It stands to reason that all the stress, anxiety and isolation of the pandemic could lead more people to take their own lives. But newly obtained data for Oregon and Washington show this is one bad thing that 2020 has not delivered.
Public health agencies and suicide prevention groups have been keeping an eye out since spring for a possible rise in suicides.
"Based on preliminary data, Oregon has not seen an increase in the number of suicides for the first nine months of 2020 when compared to the same time period in 2019," wrote Oregon Health Authority communications officer Aria Seligmann in an email.
The monthly suicide surveillance updates published by the Oregon agency show the frequency of suicide-related visits to hospital emergency rooms and urgent care centers decreased in the first and second quarters of 2020. For the third quarter of this year, suicide-related visits were similar to 2019. Suicide-related calls in 2020 to the Oregon Poison Center are coming in at a similar pace to last year, too.
Likewise, the Washington State Department of Health and the biggest local health department in the state reported no discernible upward trend, maybe even a slight decrease in suicide deaths, in the first three quarters of 2020.
As of a November tally, there were 861 suicides statewide in the first three quarters of 2020, compared to 940 suicides in the same period of 2019. A Washington DOH spokesperson cautioned that there are delays in the state's death data collection, so the preliminary tally of suicide deaths will probably be higher when finalized -- and therefore track closely with the pre-pandemic trend.
Dr. Kira Mauseth remains on guard. The psychologist works on behavioral health aspects of the pandemic response at the Washington health department.
"The risk of suicide and depression and hopelessness as well as substance use are historically at their highest during this phase of any disaster," Mauseth said.
Mauseth said the first thing to know about suicide is that it is preventable. With the holidays and dark days of winter coming, she suggested you be alert if someone you know doesn't seem like their usual self.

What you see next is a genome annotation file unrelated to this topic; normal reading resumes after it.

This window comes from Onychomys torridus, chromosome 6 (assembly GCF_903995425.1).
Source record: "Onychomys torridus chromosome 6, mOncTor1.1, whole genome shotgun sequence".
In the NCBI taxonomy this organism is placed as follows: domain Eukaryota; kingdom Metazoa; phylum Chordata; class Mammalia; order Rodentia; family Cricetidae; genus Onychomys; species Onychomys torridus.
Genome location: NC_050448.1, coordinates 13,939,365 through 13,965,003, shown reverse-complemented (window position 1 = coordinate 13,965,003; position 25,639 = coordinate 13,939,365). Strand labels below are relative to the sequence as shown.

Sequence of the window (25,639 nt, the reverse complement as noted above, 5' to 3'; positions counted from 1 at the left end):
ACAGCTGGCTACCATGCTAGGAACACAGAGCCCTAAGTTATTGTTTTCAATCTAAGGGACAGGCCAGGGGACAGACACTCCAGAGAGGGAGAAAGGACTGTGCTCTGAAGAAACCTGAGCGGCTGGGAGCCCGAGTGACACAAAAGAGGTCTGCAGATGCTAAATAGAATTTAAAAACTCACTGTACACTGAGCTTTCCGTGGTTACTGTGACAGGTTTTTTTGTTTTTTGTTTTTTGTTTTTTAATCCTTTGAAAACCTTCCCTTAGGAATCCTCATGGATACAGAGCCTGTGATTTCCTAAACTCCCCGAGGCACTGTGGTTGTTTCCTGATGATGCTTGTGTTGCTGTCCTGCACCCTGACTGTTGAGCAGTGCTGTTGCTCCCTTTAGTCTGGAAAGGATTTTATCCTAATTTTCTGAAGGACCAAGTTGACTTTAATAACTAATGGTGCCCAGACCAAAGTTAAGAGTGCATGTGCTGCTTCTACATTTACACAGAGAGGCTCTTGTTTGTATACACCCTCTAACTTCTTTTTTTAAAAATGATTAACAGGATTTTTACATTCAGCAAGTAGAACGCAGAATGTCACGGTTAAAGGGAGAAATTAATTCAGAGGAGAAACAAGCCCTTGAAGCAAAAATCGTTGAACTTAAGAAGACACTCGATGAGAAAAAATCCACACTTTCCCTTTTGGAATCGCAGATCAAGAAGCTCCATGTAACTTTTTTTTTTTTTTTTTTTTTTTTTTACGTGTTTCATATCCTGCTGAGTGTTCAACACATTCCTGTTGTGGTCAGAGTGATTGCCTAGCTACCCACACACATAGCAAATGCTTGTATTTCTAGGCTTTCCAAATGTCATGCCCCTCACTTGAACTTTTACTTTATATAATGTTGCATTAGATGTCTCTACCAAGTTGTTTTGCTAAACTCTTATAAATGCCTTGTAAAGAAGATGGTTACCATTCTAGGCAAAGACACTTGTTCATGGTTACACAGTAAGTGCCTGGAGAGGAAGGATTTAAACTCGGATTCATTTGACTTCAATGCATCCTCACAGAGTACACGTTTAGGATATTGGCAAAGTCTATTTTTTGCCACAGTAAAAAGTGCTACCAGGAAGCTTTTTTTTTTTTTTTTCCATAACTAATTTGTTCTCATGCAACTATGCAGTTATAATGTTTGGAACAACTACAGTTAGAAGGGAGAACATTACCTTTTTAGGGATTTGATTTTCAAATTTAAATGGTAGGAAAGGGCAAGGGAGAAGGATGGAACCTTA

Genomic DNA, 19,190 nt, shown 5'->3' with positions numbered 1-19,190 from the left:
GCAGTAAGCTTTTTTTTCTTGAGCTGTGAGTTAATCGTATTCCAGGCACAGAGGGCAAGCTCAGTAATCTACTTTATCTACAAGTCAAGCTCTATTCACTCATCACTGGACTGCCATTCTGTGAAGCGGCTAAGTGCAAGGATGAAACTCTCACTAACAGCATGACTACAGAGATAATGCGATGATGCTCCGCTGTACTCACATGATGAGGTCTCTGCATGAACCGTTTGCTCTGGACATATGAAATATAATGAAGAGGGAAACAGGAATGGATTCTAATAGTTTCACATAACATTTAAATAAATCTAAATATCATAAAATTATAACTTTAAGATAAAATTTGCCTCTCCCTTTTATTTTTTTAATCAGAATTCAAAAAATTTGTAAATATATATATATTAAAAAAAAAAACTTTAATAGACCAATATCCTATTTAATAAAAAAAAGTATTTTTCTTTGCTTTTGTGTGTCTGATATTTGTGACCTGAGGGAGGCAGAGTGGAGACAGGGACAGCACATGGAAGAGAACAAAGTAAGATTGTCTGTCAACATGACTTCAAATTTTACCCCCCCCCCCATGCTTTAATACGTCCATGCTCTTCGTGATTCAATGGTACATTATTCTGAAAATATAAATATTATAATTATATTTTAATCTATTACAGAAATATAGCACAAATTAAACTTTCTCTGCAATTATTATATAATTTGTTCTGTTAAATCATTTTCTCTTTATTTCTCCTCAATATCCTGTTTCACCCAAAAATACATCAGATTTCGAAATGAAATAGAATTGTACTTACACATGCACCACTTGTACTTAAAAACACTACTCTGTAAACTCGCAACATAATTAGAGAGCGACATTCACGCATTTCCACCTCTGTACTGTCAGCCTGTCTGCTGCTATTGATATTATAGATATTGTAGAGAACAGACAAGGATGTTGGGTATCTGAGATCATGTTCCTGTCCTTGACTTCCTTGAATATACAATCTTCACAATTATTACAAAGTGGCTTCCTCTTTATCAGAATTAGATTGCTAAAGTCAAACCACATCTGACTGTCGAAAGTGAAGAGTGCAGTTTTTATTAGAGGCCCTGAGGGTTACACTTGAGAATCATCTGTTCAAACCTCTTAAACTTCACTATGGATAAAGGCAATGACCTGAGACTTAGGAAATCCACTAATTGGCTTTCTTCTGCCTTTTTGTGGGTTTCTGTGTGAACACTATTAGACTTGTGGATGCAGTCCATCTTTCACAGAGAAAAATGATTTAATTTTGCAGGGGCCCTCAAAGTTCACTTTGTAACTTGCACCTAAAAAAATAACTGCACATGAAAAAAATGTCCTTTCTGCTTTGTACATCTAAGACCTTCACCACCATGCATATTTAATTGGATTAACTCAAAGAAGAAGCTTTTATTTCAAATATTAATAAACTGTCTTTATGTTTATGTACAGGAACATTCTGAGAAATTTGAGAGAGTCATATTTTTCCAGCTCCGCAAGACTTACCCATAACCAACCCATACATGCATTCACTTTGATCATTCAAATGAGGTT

Some warning signs to look for include a big change in behavior, extreme mood swings or talking about feeling hopeless, feeling trapped or in unbearable pain. It is not uncommon for a person considering suicide to make direct references about wanting to die.
"If you are concerned about someone you know, it is absolutely OK to ask them about it," said Mauseth during a recent briefing about the state's coronavirus response. "Asking about it does not increase risk. It is actually a really helpful thing."
"You can ask directly if they are thinking about suicide or about the intention to harm themselves somehow," Mauseth continued. "That will help keep people safe right now."
Mauseth said everyone can learn to recognize concerning symptoms, show compassion and check in with others. If someone tells you they are in a risky frame of mind and you are unconfident or uncomfortable intervening, the National Suicide Prevention Lifeline can help.
"Mental and emotional health during periods of mass trauma follow a common curve. At the start, as people are banding together and assisting one another, we often see a period of improved hopefulness," said Kate Cole, a spokesperson for Public Health-Seattle & King County. "As time goes on, we often see people struggle more as the initial spirit of the response fades. And, in the case of COVID-19, we likely have yet to see the long-term fallout in terms of damaged economies, lost jobs and long-term health consequences."
Cole said the public health agency in Washington's most populous county is currently parsing its suicide data to look for changes within certain age groups and communities to see if there are shifts in trends that may guide better prevention efforts. NPR reported Tuesday that while suicide rates declined in 2019 overall, young people between the ages of 10-24 bucked the trend -- with suicide attempts among Black adolescents causing particular conern.